Michele Bachmann says that the earthquake and hurricane that have recently hit the East Coast of the United States were sent as some sort of divine warning message to politicians in Washington to curb government spending. I must respectfully disagree. I thought the divine message was a warning not to raise taxes for the wealthiest 1 percent of our population. But then, I don't claim to be as close to the message's source as Ms. Bachmann.
It is, of course, a real shame that a number of people in the U.S. have lost their lives in Hurricane Irene as part of God's warning about government spending, but sometimes collateral damage cannot be avoided. In that same vein, I would like to apologize to the people of the Dominican Republic and the Bahamas on behalf of the American people for the extensive damage Irene caused to those nations because our government overspends on Social Security and Medicare.
We should be thankful that Ms. Bachmann has joined a former Republican candidate for president, the Rev. Pat Robertson, in interpreting the true meaning of what many foolishly thought were natural events. For those who missed Mr. Robertson's words and were thus deprived of the real cause of the recent magnitude-5.8 earthquake, the good reverend informed us that the damage to the Washington Monument came from divine displeasure with the path America is on. Unfortunately, he did not let us know the reason behind the damage to the National Cathedral. Sometimes we are left to speculate on our own about causation. While I can't claim to know for sure, I wouldn't be surprised if that damage had something to do with the bailout of General Motors.
Now, some of you may doubt the accuracy of Mr. Robertson's claims. But ye of little faith should not ignore the reverend's past record. After all, it was he who exposed the possible connection between legalized abortion and Hurricane Katrina. (I must admit, this confused me a bit. After all, the Rev. John Hagee has shared with us that Katrina was divine punishment for New Orleans' decision to hold a gay pride parade.)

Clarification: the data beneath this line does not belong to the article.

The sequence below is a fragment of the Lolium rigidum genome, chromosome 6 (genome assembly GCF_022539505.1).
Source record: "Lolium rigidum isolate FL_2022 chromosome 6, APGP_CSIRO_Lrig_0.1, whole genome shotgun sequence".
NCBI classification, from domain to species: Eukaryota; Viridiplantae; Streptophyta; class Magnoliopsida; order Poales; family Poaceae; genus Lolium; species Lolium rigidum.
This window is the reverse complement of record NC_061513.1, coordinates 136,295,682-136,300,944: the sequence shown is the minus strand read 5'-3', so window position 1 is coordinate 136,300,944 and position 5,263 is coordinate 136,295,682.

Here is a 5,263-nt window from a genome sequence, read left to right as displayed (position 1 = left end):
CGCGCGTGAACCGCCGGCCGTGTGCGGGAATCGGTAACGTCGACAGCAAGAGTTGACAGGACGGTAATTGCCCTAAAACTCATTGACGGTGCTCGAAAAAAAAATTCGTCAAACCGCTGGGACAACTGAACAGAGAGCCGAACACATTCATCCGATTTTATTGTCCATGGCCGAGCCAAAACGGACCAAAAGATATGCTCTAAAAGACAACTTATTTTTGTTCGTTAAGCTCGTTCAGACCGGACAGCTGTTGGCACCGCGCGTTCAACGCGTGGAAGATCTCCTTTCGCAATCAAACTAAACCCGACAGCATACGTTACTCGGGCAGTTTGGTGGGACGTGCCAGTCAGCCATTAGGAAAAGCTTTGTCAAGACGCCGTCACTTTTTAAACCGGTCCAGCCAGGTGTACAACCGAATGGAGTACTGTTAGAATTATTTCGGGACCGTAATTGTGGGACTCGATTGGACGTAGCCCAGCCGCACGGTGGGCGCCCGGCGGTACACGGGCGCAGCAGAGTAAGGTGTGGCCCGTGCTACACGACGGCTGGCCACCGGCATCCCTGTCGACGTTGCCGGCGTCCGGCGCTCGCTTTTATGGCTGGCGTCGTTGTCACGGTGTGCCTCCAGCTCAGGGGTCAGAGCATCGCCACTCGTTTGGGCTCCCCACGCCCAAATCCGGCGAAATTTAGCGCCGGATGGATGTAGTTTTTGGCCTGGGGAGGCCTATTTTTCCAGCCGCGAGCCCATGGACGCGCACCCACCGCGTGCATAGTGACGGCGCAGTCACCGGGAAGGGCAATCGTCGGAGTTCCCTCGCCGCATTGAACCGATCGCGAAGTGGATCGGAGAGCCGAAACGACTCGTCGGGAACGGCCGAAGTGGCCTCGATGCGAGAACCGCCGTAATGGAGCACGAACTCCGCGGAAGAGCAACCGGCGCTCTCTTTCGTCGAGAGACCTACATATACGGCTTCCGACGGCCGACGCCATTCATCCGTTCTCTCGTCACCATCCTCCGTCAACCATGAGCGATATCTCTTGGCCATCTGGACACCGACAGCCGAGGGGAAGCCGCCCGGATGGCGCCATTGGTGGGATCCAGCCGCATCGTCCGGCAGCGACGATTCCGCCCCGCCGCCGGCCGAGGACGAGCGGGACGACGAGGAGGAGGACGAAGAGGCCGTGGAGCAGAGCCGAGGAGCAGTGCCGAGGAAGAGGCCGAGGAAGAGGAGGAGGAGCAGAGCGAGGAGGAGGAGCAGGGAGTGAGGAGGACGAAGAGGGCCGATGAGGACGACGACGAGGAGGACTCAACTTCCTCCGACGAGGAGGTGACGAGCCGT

Mr. Robertson told us that the terrible blizzard that struck the northeast last December was a divine message "to punish Americans who were planning to drive to do something gay." Could Mr. Robertson have confused the divine anti-gay message between the two disasters?
And lest we forget, as we approach the 10th anniversary of the Sept. 11 attacks, we owe thanks as well for the insight of the late Rev. Jerry Falwell, who saw behind the terrorism of Osama bin Laden the helping hands of pagans, abortionists, feminists, gays and lesbians as also being responsible for that disaster.
In any event, one thing can be discerned clearly from all of these disaster interpreters. The almighty is both a social and fiscal conservative, sort of a Rush Limbaugh without the drug problem. With this in mind, I make the following observation. While I would not dare to suggest to the creator where the next disaster should be aimed, I would be remiss in failing to note that it is our friends in Canada who had mandatory national health care long before we did.
Steven Grossman is a professor at the University of Baltimore School of Law. His email is firstname.lastname@example.org.Copyright © 2015, Los Angeles Times